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Acad Med. 2017 Sep 14. doi: 10.1097/ACM.0000000000001921. [Epub ahead of print]

Medical Education and Health Care Delivery: A Call to Better Align Goals and Purposes.

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1
D.P. Sklar is distinguished professor emeritus, University of New Mexico School of Medicine, Albuquerque, New Mexico, and editor in chief, Academic Medicine. P.A. Hemmer is professor of medicine, Uniformed Services University of the Health Sciences, Bethesda, Maryland. S.J. Durning is professor of medicine and pathology, Uniformed Services University of the Health Sciences, Bethesda, Maryland, and deputy editor for research, Academic Medicine.

Abstract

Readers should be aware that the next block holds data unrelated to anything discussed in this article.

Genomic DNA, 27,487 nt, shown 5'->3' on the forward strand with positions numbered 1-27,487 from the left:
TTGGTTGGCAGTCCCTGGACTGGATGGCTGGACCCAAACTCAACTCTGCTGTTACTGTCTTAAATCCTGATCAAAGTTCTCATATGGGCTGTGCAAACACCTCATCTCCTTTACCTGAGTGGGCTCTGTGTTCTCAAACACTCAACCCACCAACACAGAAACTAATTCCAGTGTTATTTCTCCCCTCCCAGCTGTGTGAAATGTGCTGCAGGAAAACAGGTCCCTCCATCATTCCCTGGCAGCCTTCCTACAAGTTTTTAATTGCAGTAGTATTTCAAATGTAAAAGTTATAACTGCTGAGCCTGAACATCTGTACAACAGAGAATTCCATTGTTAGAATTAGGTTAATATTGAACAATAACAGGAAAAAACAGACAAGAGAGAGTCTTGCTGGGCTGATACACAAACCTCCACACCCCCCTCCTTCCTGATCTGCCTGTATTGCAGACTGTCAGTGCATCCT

The transformation of the U.S. health care system is under way, driven by the needs of an aging population, rising health care spending, and the availability of health information. However, the speed and effectiveness of the transformation of health care delivery will depend, in large part, upon engagement of the health professions community and changes in clinicians' practice behaviors. Current efforts to influence practice behaviors emphasize changes in the health payment system with incentives to move from fee-for-service to alternative payment models.The authors describe the potential of medical education to augment payment incentives to make changes in clinical practice and the importance of aligning the purpose and goals of medical education with those of the health care delivery system. The authors discuss how curricular and assessment changes and faculty development can align medical education with the transformative trends in the health care delivery system. They also explain how the theory of situated cognition offers a shared conceptual framework that could help address the misalignment of education and clinical care. They provide examples of how quality improvement, health care innovation, population care management, and payment alignment could create bridges for joining health care delivery and medical education to meet the health care reform goals of a high-performing health care delivery system while controlling health care spending. Finally, the authors illustrate how current payment incentives such as bundled payments, value-based purchasing, and population-based payments can work synergistically with medical education to provide high-value care.Written work prepared by employees of the Federal Government as part of their official duties is, under the U.S. Copyright Act, a "work of the United States Government" for which copyright protection under Title 17 of the United States Code is not available. As such, copyright does not extend to the contributions of employees of the Federal Government.

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